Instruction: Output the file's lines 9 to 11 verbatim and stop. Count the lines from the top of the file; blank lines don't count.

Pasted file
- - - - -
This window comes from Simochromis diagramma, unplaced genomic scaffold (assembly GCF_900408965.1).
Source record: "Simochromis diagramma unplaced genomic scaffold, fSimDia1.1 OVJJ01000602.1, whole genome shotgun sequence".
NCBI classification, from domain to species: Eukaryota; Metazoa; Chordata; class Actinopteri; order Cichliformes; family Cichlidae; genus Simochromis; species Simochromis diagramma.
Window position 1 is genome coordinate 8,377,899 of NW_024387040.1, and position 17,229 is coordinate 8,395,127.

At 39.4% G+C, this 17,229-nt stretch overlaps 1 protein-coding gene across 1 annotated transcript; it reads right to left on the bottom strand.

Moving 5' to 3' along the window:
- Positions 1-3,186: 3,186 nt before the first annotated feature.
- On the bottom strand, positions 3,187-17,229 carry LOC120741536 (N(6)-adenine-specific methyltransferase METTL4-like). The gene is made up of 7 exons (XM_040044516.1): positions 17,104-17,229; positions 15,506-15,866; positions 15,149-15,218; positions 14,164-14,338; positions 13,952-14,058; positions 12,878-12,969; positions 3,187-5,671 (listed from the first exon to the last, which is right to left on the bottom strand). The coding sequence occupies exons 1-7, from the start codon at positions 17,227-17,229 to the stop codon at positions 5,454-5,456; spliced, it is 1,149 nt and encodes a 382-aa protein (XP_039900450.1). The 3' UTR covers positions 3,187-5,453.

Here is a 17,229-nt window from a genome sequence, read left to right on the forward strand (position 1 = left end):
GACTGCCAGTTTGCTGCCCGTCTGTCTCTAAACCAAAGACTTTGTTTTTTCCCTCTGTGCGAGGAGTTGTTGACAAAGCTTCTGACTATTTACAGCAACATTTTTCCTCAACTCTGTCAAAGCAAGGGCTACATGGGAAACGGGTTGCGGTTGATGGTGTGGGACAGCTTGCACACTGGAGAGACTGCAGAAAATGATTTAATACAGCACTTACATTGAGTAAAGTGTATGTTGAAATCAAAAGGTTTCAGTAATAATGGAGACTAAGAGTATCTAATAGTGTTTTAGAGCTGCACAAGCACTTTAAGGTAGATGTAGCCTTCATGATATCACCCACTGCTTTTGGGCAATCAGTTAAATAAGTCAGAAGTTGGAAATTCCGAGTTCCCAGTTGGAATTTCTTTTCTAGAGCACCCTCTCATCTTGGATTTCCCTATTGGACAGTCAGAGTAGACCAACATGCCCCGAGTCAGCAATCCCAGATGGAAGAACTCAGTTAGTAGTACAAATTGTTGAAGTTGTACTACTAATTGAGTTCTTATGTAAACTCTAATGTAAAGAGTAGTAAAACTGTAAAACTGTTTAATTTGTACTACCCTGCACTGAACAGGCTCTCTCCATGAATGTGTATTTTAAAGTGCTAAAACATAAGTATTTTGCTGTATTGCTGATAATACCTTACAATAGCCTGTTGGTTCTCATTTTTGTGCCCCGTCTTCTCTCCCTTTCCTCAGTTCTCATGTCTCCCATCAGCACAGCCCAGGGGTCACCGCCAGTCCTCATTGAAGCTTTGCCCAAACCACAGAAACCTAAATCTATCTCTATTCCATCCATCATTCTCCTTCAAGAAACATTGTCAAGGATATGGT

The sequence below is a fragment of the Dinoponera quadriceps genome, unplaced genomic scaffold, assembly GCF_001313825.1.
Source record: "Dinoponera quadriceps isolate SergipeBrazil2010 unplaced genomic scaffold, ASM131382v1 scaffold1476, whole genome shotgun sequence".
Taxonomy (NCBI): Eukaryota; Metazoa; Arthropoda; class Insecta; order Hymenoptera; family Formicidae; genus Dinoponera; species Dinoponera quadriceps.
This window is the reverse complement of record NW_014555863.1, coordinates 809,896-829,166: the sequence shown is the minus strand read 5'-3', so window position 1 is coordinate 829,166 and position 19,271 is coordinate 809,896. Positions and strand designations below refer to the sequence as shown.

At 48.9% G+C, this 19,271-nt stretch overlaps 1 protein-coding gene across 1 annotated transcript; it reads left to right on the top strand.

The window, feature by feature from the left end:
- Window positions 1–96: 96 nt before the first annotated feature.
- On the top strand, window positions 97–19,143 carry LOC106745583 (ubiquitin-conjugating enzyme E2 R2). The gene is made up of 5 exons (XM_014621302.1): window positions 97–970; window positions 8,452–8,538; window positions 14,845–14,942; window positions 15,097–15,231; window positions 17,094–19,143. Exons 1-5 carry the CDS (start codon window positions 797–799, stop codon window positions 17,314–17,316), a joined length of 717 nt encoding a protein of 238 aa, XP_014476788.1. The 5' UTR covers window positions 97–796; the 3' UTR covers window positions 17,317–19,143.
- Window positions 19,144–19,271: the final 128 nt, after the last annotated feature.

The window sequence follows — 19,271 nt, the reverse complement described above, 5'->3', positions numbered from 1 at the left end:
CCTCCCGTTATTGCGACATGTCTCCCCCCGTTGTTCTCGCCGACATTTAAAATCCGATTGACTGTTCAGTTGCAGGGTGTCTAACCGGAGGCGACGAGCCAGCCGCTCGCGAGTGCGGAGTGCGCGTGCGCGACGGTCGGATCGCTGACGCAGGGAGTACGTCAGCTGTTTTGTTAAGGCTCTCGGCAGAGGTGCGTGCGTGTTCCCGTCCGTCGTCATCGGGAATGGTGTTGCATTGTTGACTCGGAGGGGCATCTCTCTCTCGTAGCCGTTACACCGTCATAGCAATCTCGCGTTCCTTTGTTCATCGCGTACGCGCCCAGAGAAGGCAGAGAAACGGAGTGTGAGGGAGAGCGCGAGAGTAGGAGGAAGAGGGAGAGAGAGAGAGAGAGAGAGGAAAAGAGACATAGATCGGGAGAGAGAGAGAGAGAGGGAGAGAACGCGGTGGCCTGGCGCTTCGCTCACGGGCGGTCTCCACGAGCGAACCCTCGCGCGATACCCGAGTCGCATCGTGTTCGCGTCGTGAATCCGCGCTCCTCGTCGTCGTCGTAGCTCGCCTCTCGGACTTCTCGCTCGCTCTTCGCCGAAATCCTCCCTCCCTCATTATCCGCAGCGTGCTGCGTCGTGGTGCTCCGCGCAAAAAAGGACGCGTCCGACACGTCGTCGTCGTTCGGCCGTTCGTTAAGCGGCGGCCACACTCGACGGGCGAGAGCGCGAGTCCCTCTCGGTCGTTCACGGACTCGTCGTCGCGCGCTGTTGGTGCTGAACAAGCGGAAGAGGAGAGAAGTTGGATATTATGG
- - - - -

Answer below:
Here is a 17,229-nt window from a genome sequence, read left to right on the forward strand (position 1 = left end):
GACTGCCAGTTTGCTGCCCGTCTGTCTCTAAACCAAAGACTTTGTTTTTTCCCTCTGTGCGAGGAGTTGTTGACAAAGCTTCTGACTATTTACAGCAACATTTTTCCTCAACTCTGTCAAAGCAAGGGCTACATGGGAAACGGGTTGCGGTTGATGGTGTGGGACAGCTTGCACACTGGAGAGACTGCAGAAAATGATTTAATACAGCACTTACATTGAGTAAAGTGTATGTTGAAATCAAAAGGTTTCAGTAATAATGGAGACTAAGAGTATCTAATAGTGTTTTAGAGCTGCACAAGCACTTTAAGGTAGATGTAGCCTTCATGATATCACCCACTGCTTTTGGGCAATCAGTTAAATAAGTCAGAAGTTGGAAATTCCGAGTTCCCAGTTGGAATTTCTTTTCTAGAGCACCCTCTCATCTTGGATTTCCCTATTGGACAGTCAGAGTAGACCAACATGCCCCGAGTCAGCAATCCCAGATGGAAGAACTCAGTTAGTAGTACAAATTGTTGAAGTTGTACTACTAATTGAGTTCTTATGTAAACTCTAATGTAAAGAGTAGTAAAACTGTAAAACTGTTTAATTTGTACTACCCTGCACTGAACAGGCTCTCTCCATGAATGTGTATTTTAAAGTGCTAAAACATAAGTATTTTGCTGTATTGCTGATAATACCTTACAATAGCCTGTTGGTTCTCATTTTTGTGCCCCGTCTTCTCTCCCTTTCCTCAGTTCTCATGTCTCCCATCAGCACAGCCCAGGGGTCACCGCCAGTCCTCATTGAAGCTTTGCCCAAACCACAGAAACCTAAATCTATCTCTATTCCATCCATCATTCTCCTTCAAGAAACATTGTCAAGGATATGGT

The sequence below is a fragment of the Dinoponera quadriceps genome, unplaced genomic scaffold, assembly GCF_001313825.1.